A school embroiled in media reports of “emotional abuse” because of an educational program aiming to teach kids about the Stolen Generation, is being defended by another parent of students at the school.
As part of a role-playing exercise at St Justin's Catholic primary school in Sydney on Tuesday morning, students were told their parents were not looking after them properly and the government had ordered they be taken away from their parents.
It was reported that several of the year 4 students became distressed, cried and considered escaping from the school.
As a result, a small number of parents complained to the school about how the activity was handled, claiming the students were not told in advance.
However, another mother at the school, who wishes to remain anonymous, told NITV News her children had participated without issue and that out of around 150 students in the year, only two parents had complained.
“99 per cent of the students and parents understood the lesson and it’s concept,” she said.
“It was role play, the kids were told.
“The point was to teach them the harsh reality of the way kids were taken in stolen generations.”
She said the media reports had blown things out of proportion and that she had spoken with at least 20 other parents who felt the story was a beat up.
“Kids participate in the 40 hour famine, is that emotional abuse? It’s to get them to feel what the starving kids in other countries are feeling," she said.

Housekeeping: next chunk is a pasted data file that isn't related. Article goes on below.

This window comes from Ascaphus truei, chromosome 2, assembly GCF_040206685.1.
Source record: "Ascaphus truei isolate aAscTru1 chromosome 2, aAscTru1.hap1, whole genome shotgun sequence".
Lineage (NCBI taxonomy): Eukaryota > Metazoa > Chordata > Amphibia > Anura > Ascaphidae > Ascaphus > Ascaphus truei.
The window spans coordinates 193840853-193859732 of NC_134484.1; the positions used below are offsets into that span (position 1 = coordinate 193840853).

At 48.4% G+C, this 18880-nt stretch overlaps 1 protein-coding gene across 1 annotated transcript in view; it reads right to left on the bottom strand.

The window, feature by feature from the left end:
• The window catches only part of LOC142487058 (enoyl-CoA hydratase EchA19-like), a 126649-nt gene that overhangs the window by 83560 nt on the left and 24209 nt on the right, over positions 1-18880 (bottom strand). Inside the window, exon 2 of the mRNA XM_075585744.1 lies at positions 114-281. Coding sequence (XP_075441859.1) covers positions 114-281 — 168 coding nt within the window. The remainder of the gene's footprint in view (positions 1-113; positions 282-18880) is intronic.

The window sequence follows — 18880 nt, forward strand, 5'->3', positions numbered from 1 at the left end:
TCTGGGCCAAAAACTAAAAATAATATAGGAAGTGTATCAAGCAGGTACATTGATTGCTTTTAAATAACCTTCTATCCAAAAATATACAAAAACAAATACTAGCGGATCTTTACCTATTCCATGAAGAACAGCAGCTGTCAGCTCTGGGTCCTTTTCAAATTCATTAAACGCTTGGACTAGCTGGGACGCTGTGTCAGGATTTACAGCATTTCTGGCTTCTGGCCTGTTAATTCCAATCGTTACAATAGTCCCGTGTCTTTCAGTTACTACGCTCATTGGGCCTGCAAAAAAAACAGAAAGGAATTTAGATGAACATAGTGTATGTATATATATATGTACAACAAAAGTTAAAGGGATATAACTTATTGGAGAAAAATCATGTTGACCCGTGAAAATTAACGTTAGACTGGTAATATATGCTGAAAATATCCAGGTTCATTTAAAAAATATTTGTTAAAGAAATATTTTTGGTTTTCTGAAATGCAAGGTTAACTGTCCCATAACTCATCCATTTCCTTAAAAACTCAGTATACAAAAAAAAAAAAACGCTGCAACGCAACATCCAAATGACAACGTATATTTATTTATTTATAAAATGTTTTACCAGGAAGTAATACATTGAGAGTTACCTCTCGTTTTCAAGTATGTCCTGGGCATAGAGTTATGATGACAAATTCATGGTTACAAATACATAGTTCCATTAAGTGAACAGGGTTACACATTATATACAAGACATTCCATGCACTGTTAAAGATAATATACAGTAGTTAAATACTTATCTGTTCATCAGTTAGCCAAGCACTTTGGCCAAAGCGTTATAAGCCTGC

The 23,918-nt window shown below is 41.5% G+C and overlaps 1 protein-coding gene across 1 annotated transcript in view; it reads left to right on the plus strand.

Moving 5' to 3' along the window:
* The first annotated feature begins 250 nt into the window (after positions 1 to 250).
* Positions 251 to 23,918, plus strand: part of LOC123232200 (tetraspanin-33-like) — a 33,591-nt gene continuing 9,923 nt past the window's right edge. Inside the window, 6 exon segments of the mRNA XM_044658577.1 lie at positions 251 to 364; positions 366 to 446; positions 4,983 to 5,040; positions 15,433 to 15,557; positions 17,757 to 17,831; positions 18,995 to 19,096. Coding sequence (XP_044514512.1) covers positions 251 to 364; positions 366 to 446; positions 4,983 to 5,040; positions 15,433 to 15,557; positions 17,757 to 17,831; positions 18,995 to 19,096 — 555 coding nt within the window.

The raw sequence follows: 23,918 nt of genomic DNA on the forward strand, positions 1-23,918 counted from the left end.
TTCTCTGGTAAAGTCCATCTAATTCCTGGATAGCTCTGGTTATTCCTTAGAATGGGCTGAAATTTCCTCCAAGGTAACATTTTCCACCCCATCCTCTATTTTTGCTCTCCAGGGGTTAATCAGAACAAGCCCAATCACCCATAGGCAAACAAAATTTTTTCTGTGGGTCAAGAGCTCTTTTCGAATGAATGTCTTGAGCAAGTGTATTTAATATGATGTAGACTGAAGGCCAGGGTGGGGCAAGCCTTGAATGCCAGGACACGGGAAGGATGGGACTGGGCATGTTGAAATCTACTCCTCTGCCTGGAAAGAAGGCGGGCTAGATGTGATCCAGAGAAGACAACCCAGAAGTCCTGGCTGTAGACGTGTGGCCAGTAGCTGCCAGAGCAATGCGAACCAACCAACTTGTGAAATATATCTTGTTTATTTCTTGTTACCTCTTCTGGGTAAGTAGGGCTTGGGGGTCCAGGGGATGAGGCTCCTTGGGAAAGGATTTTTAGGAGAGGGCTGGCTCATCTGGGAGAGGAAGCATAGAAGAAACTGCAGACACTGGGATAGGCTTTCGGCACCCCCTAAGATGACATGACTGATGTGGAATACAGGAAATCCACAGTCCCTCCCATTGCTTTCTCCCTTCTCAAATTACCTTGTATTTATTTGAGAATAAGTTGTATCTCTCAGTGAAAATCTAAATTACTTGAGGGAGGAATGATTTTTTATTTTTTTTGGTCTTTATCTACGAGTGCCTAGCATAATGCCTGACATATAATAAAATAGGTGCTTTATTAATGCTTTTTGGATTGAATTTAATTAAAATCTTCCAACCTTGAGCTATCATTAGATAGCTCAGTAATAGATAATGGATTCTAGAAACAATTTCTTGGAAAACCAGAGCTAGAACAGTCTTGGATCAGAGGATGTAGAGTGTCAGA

“There are a lot of school programs where kids are meant to feel empathy and understanding towards a particular situation - this is on par with that.”
The school defended their actions and said the activity had been run in the school in previous years with no issues.
The school said they aimed to educate students on an important part of Australian history, but said the activity could have been handled better.
CEO of the Healing Foundation, Richard Weston said he hopes incidents like this don’t impact teaching Aboriginal history in schools.
“The last thing I'd like to see is an event like this detract from the importance of teaching this history in schools,” Mr Weston said.
“We need to get some change for Aboriginal and Torres Strait Islander people and having a better understanding of Stolen Generation history, what's happened, and importantly its ongoing impact is really important to achieving that change.
“That has to go across the board for all Australians and the best way to do that is to start with kids in the education system.
“This incident just shows it is a very tricky area, it’s sensitive, the experience of Stolen Generation people has been quite profound in the way it's changed their lives so it does need to be approached carefully and sensitively, but it still needs to be taught.”